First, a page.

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Publication numberUS2929655 A
Publication typeGrant
Publication dateMar 22, 1960
Filing dateFeb 23, 1956
Priority dateFeb 23, 1956
Publication numberUS 2929655 A, US 2929655A, US-A-2929655, US2929655 A, US2929655A
InventorsAlfred M Hurter
Original AssigneeAlfred M Hurter
Export CitationBiBTeX, EndNote, RefMan
External Links: USPTO, USPTO Assignment, Espacenet
Transport vehicle for aircraft terminals
US 2929655 A
Abstract  available in
Images(5)
Previous page
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Claims  available in
Description  (OCR text may contain errors)

March 22, 1960 M HURTER 2,929,655

TRANSPORT VEHICLE FOR AIRCRAFT TERMINALS Filed Feb. 23, 1955 5 Sheets-Sheet l 120 e/IZQV #154260 mall 7-5;?

March 22, 1960 A. M. HURTER 2,929,655

TRANSPORT VEHICLE FOR AIRCRAFT TERMINALS Filed Feb. 23. 1956 5 Sheets-Sheet 2 March 22, 1960 A. M. HURTER 2,929,655

TRANSPORT VEHICLE FOR AIRCRAFT TERMINALS Filed Feb. 23, 1956 5 Sheets-Sheet 3 052 5 5&50 52 1h s 58 I i I I 56 i v a am I m s 5| 1|" I 'l lu s r/ :1 F EE- s! 7 3 2 42 12 :12

II 5.5 .E Ig 5 32 ,28

March 22, 1960 A. M. HURTER TRANSPORT VEHICLE FOR AIRCRAFT TERMINALS Filed Feb. 23. 1956 5 Sheets-Sheet 4 WAMZMHUR March 22, 1960 HURTER 2,929,655

TRANSPORT VEHICLE FOR AIRCRAFT TERMINALS Filed Feb. 23, 1956 5 Sheets-Sheet 5 .MHUR 755 I able.

United States Patent G TRANSPORT VEHICLE FOR AIRCRAFT TERMINALS Alfred M. Hurter, Lakeside, Quebec, Canada Application February 23, 1956, Serial No. 567,310

2 Claims. (Cl. 296-28) The present invention relates to the construction of vehicles adapted to transport passengers and more particularly to the construction of airport transfer buses.

At the present time, the trend of modern aircraft is towards larger and heavier machines so that landing strips and taxi strips have to be built wider and more strongly reinforced to withstand the increasing load. Also, in view of the increased size of aircraft, in general, the landing and take-01f strips have to be located far enough away from airport buildings or surrounding obstructions to provide the necessary safety clearances.

The general practise at the present time is to taxi the aircraft to the loading area and then to the starting point of the runway. This practise, even at reduced speeds, consumes fuel, and as the loading area is necessarily restricted to a comparatively small space, the landing and takeofi times are considerably increased. This is especially objectionable in busier airports where aircraft must land and take off with the minimum loss of time.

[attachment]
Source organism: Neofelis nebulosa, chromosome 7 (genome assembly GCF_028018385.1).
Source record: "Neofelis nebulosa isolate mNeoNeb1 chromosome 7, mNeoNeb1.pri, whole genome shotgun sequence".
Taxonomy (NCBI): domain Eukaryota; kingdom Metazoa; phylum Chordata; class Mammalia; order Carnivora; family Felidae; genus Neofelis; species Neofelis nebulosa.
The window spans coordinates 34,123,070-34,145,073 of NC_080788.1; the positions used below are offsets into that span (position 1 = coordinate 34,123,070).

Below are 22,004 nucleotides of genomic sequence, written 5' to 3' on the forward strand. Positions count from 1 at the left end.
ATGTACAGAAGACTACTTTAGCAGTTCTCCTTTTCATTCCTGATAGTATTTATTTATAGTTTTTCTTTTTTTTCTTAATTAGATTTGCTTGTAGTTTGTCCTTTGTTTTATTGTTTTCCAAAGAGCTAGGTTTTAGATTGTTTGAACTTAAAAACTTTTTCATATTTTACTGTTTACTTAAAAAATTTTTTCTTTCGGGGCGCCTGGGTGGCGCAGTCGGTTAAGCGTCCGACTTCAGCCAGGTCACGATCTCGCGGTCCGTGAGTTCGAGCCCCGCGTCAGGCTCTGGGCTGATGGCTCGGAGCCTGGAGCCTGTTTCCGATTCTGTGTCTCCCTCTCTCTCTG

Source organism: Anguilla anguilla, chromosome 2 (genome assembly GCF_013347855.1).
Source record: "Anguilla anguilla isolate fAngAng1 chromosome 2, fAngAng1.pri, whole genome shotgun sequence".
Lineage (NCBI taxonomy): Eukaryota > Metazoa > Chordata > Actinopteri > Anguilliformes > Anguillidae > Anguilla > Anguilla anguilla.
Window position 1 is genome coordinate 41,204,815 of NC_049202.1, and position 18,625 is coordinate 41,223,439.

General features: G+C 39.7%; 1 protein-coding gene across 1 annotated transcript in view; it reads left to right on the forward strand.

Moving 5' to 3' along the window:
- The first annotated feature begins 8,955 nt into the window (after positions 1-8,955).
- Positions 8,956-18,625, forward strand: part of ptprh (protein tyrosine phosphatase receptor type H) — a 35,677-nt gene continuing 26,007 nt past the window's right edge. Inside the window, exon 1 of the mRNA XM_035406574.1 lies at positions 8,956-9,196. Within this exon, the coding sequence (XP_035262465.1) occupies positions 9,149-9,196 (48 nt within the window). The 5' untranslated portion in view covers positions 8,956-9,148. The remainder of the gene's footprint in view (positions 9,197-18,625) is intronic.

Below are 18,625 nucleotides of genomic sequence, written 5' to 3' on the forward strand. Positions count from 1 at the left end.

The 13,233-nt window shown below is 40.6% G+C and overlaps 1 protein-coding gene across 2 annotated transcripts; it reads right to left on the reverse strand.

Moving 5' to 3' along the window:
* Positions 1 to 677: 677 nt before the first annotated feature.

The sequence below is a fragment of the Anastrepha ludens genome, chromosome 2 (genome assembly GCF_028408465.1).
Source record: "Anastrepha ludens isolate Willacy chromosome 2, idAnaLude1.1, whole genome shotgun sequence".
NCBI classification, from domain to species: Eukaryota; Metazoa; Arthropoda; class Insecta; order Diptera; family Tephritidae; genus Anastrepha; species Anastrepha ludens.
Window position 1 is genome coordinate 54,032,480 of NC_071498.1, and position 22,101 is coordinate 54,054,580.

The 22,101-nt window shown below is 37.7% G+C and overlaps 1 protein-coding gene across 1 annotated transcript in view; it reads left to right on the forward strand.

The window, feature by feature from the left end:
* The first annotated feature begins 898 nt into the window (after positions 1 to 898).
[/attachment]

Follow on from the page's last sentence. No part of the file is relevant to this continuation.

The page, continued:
The present general practise of loading and unloading passengers necessitates the use of long terminal buildings so at least two aircraft can stand side by side on the apron. This requires at least a free space of some 500 feet for either plane to move in or out without interference. The crowding of the aircraft on the apron and their nearness to the terminal enhances the possibility of fire so that protective measures must be taken by providing at least one fire wagon close to the terminal. Also, according to the wind direction, aircraft may have to travel considerable distances to and from the terminal loading area, and to the take-off point, all of which takes time and as previously mentioned is fuel consuming.

in most airports passengers now have to walk from the waiting room in the terminal building to the plane out on the loading area, a distance which is anywhere between 100 and 390 feet or more, and then have to ascend a flight of stairs or steps to reach the aircraft door which, is sometimes as high as ten feet above the ground. In cold, windy and rainy weather or snow, as well as on ery hot days, this method of loading is most objection- These problems will grow increasingly worse with the common use of aircraft utilizing jet engines. When aircraft of this nature are utilized, they will have to be towed to the loading area in front of the terminal building, and once boarded by the passengers towed back to the point of takeoff. This towing operation will be necessary due to the fact that jet type engines are tremendous fuel consumers so that taxiing would not be economical. The other very serious reason is that the blast and heat from the exhaust of a jet engine would most certainly constitute a danger both to the passengers and a fire hazard if planes of this nature were to taxi close to the terminal.

The present invention recognizes these problems and aims to provide a vehicle for transporting the passengers in comfort directly to the aircraft and also providing means on the vehicle whereby the passengers are raised to a suitable height to correspond with the passenger door heights of various types of aircraft. This of course means that a considerable saving can be of fected in the cost of airport terminal buildings as well as providing the maximum of comfort and safety to the passengers. Modern airport terminal buildings, with the many long ramps and widespread design necessary due to the space requirements of modern aircraft are very costly structures. If a transit vehicle according to the present invention is utilized the aircraft terminal can be one compact building resulting in a considerable saving in construction costs and subsequent maintenance.